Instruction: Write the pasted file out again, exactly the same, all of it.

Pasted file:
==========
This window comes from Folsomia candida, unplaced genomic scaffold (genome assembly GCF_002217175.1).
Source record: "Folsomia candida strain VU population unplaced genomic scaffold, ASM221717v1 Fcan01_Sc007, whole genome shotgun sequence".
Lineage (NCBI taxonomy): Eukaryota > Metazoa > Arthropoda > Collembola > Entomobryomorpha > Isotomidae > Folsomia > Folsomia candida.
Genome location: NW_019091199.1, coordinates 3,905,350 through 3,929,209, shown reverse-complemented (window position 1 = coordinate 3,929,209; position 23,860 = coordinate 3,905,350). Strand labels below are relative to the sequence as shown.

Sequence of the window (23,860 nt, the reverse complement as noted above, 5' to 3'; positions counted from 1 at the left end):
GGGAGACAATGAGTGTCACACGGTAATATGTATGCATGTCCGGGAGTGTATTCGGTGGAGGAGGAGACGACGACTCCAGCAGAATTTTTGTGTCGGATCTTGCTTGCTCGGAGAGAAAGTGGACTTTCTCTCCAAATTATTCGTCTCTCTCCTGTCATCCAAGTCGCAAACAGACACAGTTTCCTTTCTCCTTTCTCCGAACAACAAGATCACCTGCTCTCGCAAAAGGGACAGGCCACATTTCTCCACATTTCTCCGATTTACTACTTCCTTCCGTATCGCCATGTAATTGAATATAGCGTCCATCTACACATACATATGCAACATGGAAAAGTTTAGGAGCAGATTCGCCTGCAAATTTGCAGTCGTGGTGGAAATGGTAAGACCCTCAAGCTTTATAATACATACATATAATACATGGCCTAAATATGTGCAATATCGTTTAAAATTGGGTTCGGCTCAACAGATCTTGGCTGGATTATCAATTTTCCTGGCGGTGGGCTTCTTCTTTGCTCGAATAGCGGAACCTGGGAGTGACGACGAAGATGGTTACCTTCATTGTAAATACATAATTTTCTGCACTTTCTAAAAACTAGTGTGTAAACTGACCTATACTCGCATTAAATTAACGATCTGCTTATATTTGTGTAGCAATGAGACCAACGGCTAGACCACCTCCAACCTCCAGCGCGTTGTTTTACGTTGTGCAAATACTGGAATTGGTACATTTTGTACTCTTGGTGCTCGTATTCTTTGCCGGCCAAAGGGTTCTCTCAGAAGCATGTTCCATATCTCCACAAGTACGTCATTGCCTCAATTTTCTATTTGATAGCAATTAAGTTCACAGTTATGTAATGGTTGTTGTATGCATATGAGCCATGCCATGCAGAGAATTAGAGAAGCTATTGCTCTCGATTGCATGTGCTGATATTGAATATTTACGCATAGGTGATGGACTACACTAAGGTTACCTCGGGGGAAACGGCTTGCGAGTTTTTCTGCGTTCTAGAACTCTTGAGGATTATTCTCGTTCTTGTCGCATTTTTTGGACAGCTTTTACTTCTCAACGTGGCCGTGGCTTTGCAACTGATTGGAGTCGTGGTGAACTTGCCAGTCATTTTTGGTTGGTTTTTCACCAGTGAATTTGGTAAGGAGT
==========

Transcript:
This window comes from Folsomia candida, unplaced genomic scaffold (genome assembly GCF_002217175.1).
Source record: "Folsomia candida strain VU population unplaced genomic scaffold, ASM221717v1 Fcan01_Sc007, whole genome shotgun sequence".
Lineage (NCBI taxonomy): Eukaryota > Metazoa > Arthropoda > Collembola > Entomobryomorpha > Isotomidae > Folsomia > Folsomia candida.
Genome location: NW_019091199.1, coordinates 3,905,350 through 3,929,209, shown reverse-complemented (window position 1 = coordinate 3,929,209; position 23,860 = coordinate 3,905,350). Strand labels below are relative to the sequence as shown.

Sequence of the window (23,860 nt, the reverse complement as noted above, 5' to 3'; positions counted from 1 at the left end):
GGGAGACAATGAGTGTCACACGGTAATATGTATGCATGTCCGGGAGTGTATTCGGTGGAGGAGGAGACGACGACTCCAGCAGAATTTTTGTGTCGGATCTTGCTTGCTCGGAGAGAAAGTGGACTTTCTCTCCAAATTATTCGTCTCTCTCCTGTCATCCAAGTCGCAAACAGACACAGTTTCCTTTCTCCTTTCTCCGAACAACAAGATCACCTGCTCTCGCAAAAGGGACAGGCCACATTTCTCCACATTTCTCCGATTTACTACTTCCTTCCGTATCGCCATGTAATTGAATATAGCGTCCATCTACACATACATATGCAACATGGAAAAGTTTAGGAGCAGATTCGCCTGCAAATTTGCAGTCGTGGTGGAAATGGTAAGACCCTCAAGCTTTATAATACATACATATAATACATGGCCTAAATATGTGCAATATCGTTTAAAATTGGGTTCGGCTCAACAGATCTTGGCTGGATTATCAATTTTCCTGGCGGTGGGCTTCTTCTTTGCTCGAATAGCGGAACCTGGGAGTGACGACGAAGATGGTTACCTTCATTGTAAATACATAATTTTCTGCACTTTCTAAAAACTAGTGTGTAAACTGACCTATACTCGCATTAAATTAACGATCTGCTTATATTTGTGTAGCAATGAGACCAACGGCTAGACCACCTCCAACCTCCAGCGCGTTGTTTTACGTTGTGCAAATACTGGAATTGGTACATTTTGTACTCTTGGTGCTCGTATTCTTTGCCGGCCAAAGGGTTCTCTCAGAAGCATGTTCCATATCTCCACAAGTACGTCATTGCCTCAATTTTCTATTTGATAGCAATTAAGTTCACAGTTATGTAATGGTTGTTGTATGCATATGAGCCATGCCATGCAGAGAATTAGAGAAGCTATTGCTCTCGATTGCATGTGCTGATATTGAATATTTACGCATAGGTGATGGACTACACTAAGGTTACCTCGGGGGAAACGGCTTGCGAGTTTTTCTGCGTTCTAGAACTCTTGAGGATTATTCTCGTTCTTGTCGCATTTTTTGGACAGCTTTTACTTCTCAACGTGGCCGTGGCTTTGCAACTGATTGGAGTCGTGGTGAACTTGCCAGTCATTTTTGGTTGGTTTTTCACCAGTGAATTTGGTAAGGAGT